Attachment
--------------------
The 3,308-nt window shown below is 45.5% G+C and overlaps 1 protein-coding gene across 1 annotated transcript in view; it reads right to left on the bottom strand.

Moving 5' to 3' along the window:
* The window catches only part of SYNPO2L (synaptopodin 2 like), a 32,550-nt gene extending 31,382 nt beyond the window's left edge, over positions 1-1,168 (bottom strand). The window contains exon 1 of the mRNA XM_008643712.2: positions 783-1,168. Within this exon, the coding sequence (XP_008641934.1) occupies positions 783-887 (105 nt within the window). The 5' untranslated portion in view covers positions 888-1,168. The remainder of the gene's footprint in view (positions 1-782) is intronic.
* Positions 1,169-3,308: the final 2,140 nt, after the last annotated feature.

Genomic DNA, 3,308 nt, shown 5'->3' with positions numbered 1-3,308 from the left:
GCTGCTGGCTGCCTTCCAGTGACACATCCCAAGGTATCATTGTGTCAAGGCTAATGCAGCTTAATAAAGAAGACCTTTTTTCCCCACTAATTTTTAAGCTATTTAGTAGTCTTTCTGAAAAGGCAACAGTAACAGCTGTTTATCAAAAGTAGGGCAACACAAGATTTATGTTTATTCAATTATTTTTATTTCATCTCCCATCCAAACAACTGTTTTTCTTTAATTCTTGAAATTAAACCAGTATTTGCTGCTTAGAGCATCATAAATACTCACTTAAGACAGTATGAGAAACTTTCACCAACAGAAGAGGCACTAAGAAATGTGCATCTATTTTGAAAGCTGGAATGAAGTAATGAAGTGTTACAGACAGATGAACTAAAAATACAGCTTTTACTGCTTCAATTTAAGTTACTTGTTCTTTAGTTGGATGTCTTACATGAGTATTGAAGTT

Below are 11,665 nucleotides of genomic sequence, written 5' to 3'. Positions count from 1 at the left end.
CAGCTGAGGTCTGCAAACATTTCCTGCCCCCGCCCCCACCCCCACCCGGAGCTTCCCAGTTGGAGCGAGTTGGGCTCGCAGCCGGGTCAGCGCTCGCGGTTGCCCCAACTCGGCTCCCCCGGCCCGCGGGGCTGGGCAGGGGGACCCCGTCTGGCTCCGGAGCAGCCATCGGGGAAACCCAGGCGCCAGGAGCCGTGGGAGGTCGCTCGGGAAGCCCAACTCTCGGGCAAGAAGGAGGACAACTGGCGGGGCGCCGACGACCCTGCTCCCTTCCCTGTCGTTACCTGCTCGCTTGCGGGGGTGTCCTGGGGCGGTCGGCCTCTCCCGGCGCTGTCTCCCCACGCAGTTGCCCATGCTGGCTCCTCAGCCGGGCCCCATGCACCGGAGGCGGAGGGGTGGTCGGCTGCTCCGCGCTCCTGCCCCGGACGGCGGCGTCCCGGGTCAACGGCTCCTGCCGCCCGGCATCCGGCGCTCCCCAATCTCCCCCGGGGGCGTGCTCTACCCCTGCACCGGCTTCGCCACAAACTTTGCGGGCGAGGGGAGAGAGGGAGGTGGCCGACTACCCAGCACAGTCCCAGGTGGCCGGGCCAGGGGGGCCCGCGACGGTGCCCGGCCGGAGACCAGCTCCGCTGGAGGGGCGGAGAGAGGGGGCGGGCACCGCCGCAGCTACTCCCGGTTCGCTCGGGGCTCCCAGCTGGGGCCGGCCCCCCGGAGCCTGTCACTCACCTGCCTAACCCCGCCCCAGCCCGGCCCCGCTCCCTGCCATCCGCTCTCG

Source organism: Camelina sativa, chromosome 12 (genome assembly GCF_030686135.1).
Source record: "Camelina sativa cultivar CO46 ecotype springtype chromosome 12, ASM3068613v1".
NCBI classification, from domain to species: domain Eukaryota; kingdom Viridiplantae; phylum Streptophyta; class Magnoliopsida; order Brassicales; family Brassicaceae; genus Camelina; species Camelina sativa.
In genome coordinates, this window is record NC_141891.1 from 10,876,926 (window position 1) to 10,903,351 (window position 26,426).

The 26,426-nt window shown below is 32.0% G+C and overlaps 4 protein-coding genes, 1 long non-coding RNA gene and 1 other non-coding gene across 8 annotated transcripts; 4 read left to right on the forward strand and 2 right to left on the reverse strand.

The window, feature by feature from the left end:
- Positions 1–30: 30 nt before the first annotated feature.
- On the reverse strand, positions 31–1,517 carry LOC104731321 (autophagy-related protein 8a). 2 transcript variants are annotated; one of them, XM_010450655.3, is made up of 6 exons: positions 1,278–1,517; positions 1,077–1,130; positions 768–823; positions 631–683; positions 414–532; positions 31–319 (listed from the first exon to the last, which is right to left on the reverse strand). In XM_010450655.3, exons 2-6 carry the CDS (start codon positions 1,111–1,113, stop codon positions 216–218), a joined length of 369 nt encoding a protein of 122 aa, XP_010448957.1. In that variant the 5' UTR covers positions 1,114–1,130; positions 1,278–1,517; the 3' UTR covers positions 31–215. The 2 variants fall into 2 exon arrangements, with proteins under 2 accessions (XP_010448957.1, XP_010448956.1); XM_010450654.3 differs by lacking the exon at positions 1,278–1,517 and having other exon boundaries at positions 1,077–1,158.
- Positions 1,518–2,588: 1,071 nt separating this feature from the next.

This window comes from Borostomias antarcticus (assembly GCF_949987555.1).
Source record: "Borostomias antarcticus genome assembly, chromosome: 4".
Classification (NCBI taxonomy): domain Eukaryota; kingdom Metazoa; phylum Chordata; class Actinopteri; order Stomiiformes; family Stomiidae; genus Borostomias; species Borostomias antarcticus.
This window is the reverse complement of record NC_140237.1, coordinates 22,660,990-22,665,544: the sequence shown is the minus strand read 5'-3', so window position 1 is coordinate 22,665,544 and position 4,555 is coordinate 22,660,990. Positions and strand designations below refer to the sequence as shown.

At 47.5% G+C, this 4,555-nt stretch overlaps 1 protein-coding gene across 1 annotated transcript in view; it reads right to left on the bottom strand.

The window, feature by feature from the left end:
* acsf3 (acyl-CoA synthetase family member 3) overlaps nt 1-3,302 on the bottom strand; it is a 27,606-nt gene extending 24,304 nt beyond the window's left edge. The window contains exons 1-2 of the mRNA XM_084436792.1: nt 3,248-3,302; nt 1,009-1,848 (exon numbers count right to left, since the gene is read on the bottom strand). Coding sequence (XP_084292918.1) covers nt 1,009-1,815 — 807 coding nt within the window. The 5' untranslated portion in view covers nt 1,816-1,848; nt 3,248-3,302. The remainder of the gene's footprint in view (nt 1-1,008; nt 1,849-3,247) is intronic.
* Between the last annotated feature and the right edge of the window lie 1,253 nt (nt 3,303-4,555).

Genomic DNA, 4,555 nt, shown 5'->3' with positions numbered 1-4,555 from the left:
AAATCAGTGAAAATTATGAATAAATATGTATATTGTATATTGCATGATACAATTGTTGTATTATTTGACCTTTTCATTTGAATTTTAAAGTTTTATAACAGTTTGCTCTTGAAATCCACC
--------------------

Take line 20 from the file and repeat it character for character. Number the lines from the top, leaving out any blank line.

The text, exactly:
Classification (NCBI taxonomy): domain Eukaryota; kingdom Metazoa; phylum Chordata; class Actinopteri; order Stomiiformes; family Stomiidae; genus Borostomias; species Borostomias antarcticus.